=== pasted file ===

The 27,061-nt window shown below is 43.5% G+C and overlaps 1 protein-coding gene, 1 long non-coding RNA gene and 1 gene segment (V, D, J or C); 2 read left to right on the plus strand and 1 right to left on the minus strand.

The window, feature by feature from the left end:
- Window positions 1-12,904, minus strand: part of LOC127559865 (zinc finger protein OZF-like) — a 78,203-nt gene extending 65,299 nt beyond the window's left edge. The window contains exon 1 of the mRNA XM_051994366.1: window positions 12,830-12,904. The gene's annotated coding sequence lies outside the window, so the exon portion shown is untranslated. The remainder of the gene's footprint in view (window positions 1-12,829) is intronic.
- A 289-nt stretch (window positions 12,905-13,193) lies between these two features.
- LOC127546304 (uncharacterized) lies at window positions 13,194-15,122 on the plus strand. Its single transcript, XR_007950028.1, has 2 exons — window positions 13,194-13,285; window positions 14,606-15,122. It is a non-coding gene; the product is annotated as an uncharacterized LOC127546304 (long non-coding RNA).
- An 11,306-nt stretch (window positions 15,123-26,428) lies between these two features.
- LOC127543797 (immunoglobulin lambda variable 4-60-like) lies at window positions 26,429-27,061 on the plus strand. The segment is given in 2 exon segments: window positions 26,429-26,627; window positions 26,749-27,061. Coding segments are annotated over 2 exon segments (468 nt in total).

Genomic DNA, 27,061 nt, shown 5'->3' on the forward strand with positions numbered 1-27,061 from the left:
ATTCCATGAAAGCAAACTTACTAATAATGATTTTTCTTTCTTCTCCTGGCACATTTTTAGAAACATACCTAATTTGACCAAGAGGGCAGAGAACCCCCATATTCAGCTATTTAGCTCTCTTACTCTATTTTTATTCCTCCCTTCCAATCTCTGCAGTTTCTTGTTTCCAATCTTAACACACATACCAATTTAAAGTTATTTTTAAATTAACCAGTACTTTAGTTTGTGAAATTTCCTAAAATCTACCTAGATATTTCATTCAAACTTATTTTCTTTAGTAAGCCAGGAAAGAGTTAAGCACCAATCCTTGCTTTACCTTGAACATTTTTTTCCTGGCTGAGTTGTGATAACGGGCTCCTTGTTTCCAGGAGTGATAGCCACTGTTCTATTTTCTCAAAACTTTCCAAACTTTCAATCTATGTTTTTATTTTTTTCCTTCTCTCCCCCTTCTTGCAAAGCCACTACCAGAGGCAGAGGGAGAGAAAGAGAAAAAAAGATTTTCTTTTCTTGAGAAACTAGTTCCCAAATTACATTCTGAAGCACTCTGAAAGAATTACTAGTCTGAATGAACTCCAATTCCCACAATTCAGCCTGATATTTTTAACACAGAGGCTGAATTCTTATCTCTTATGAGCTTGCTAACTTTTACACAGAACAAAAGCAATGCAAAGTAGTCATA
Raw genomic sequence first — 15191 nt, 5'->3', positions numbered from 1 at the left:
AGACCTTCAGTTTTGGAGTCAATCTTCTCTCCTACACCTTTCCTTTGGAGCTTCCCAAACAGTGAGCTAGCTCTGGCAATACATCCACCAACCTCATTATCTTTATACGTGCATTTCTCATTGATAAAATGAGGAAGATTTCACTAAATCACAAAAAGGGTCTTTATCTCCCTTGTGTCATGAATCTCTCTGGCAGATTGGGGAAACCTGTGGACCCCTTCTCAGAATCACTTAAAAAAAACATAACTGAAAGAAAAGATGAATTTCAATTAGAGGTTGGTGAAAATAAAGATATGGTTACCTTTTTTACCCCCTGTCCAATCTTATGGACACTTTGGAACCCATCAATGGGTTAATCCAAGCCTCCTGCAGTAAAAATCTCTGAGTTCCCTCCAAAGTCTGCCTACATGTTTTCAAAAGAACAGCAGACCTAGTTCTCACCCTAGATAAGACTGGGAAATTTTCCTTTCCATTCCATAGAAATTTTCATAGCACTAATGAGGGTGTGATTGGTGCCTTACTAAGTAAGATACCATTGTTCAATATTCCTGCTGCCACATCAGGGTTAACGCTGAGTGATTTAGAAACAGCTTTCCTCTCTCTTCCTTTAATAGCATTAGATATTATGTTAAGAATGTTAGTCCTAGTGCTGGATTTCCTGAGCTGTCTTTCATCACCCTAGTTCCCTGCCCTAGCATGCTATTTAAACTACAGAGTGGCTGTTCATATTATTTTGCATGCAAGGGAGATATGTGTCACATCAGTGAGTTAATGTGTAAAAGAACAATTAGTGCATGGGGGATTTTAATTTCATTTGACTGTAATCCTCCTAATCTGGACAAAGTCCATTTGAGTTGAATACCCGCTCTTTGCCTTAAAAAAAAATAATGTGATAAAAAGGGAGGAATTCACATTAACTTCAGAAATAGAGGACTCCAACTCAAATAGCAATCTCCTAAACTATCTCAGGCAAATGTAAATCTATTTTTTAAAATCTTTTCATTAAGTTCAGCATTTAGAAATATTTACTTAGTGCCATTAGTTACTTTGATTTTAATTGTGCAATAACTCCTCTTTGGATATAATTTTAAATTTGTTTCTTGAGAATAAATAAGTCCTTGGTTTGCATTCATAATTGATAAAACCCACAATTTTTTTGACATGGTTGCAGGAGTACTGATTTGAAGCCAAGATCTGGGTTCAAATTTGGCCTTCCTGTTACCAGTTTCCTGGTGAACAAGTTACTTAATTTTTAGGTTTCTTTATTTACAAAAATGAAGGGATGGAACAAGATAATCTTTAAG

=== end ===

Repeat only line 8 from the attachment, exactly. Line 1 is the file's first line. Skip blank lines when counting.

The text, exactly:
Genomic DNA, 27,061 nt, shown 5'->3' on the forward strand with positions numbered 1-27,061 from the left: